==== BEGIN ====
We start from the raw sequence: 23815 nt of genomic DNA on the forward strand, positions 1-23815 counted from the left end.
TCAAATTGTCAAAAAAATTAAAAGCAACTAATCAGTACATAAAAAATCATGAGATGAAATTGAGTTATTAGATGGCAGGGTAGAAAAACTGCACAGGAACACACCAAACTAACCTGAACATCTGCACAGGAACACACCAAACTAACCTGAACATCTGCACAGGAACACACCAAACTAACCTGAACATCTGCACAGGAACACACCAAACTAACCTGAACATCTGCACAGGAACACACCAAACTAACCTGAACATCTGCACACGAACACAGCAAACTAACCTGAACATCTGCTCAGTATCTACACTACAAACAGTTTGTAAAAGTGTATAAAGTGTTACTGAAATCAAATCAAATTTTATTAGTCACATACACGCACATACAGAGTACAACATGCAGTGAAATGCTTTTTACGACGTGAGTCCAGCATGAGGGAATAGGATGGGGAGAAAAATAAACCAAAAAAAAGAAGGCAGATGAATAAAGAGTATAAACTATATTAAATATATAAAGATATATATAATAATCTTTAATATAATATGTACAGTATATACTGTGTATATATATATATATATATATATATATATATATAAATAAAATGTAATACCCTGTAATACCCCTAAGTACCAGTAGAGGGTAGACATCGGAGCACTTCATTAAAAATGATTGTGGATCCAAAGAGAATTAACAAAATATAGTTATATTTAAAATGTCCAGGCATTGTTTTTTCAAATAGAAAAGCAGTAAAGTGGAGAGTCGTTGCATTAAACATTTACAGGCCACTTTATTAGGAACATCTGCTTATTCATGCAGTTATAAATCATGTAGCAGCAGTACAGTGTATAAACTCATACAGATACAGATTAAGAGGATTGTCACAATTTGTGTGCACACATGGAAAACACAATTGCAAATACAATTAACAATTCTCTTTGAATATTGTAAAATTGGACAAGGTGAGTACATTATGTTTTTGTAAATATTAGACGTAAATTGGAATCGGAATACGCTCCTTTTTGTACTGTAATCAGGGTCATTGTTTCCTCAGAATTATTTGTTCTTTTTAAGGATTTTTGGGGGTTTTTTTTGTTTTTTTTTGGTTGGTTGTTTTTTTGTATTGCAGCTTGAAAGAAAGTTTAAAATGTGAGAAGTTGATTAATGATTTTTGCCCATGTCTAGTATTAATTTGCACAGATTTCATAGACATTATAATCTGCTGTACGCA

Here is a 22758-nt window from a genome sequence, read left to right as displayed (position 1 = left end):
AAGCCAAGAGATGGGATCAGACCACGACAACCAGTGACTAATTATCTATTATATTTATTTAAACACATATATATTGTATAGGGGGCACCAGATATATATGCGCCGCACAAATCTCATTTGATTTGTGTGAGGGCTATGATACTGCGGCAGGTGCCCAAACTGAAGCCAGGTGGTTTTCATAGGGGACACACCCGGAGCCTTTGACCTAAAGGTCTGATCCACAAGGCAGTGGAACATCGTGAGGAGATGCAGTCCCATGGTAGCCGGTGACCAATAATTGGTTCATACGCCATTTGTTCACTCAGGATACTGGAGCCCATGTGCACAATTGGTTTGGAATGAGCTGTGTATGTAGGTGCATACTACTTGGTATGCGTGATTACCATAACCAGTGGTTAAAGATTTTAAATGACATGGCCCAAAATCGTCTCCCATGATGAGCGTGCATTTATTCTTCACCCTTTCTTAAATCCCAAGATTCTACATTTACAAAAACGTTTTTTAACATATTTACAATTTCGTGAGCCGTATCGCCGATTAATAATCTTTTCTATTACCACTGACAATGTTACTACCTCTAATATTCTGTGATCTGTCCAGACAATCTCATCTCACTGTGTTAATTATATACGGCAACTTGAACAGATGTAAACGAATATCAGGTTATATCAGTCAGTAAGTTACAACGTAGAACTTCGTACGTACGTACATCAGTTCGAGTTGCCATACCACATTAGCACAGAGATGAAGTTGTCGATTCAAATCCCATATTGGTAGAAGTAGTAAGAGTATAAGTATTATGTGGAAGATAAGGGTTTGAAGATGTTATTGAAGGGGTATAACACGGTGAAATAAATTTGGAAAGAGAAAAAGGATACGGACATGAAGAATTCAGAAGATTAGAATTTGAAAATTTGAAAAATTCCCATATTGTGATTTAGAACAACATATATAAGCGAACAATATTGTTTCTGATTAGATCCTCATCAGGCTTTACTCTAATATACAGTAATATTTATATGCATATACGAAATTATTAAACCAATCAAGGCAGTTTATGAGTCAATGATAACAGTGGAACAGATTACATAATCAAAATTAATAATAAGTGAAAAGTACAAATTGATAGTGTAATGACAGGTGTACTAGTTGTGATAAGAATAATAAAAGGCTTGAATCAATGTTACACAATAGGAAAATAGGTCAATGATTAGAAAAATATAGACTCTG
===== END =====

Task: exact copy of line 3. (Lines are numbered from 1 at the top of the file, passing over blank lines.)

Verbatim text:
Here is a 22758-nt window from a genome sequence, read left to right as displayed (position 1 = left end):